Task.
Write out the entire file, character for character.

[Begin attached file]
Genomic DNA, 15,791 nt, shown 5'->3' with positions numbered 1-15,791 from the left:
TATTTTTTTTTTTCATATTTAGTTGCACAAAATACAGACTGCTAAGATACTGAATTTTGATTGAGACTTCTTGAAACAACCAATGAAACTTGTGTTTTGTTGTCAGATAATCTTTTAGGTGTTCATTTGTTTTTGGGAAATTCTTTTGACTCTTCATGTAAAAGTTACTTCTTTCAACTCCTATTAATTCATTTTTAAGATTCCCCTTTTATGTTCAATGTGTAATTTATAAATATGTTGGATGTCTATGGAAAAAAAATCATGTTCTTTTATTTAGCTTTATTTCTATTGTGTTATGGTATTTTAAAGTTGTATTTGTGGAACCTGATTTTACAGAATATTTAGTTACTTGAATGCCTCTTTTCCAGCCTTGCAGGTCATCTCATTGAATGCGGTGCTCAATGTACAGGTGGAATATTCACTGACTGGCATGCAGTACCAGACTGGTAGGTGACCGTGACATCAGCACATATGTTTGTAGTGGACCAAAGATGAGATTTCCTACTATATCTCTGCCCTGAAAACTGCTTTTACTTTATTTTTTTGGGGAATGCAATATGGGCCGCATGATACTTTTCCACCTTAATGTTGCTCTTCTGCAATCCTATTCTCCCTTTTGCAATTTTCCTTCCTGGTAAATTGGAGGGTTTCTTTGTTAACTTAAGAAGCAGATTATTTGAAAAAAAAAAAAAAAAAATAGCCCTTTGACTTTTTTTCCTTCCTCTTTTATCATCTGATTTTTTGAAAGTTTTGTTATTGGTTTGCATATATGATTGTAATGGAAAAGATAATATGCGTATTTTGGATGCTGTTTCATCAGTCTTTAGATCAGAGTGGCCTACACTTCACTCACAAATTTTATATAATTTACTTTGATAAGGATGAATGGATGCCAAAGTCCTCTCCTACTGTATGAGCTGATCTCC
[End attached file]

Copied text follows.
Genomic DNA, 15,791 nt, shown 5'->3' with positions numbered 1-15,791 from the left:
TATTTTTTTTTTTCATATTTAGTTGCACAAAATACAGACTGCTAAGATACTGAATTTTGATTGAGACTTCTTGAAACAACCAATGAAACTTGTGTTTTGTTGTCAGATAATCTTTTAGGTGTTCATTTGTTTTTGGGAAATTCTTTTGACTCTTCATGTAAAAGTTACTTCTTTCAACTCCTATTAATTCATTTTTAAGATTCCCCTTTTATGTTCAATGTGTAATTTATAAATATGTTGGATGTCTATGGAAAAAAAATCATGTTCTTTTATTTAGCTTTATTTCTATTGTGTTATGGTATTTTAAAGTTGTATTTGTGGAACCTGATTTTACAGAATATTTAGTTACTTGAATGCCTCTTTTCCAGCCTTGCAGGTCATCTCATTGAATGCGGTGCTCAATGTACAGGTGGAATATTCACTGACTGGCATGCAGTACCAGACTGGTAGGTGACCGTGACATCAGCACATATGTTTGTAGTGGACCAAAGATGAGATTTCCTACTATATCTCTGCCCTGAAAACTGCTTTTACTTTATTTTTTTGGGGAATGCAATATGGGCCGCATGATACTTTTCCACCTTAATGTTGCTCTTCTGCAATCCTATTCTCCCTTTTGCAATTTTCCTTCCTGGTAAATTGGAGGGTTTCTTTGTTAACTTAAGAAGCAGATTATTTGAAAAAAAAAAAAAAAAAATAGCCCTTTGACTTTTTTTCCTTCCTCTTTTATCATCTGATTTTTTGAAAGTTTTGTTATTGGTTTGCATATATGATTGTAATGGAAAAGATAATATGCGTATTTTGGATGCTGTTTCATCAGTCTTTAGATCAGAGTGGCCTACACTTCACTCACAAATTTTATATAATTTACTTTGATAAGGATGAATGGATGCCAAAGTCCTCTCCTACTGTATGAGCTGATCTCC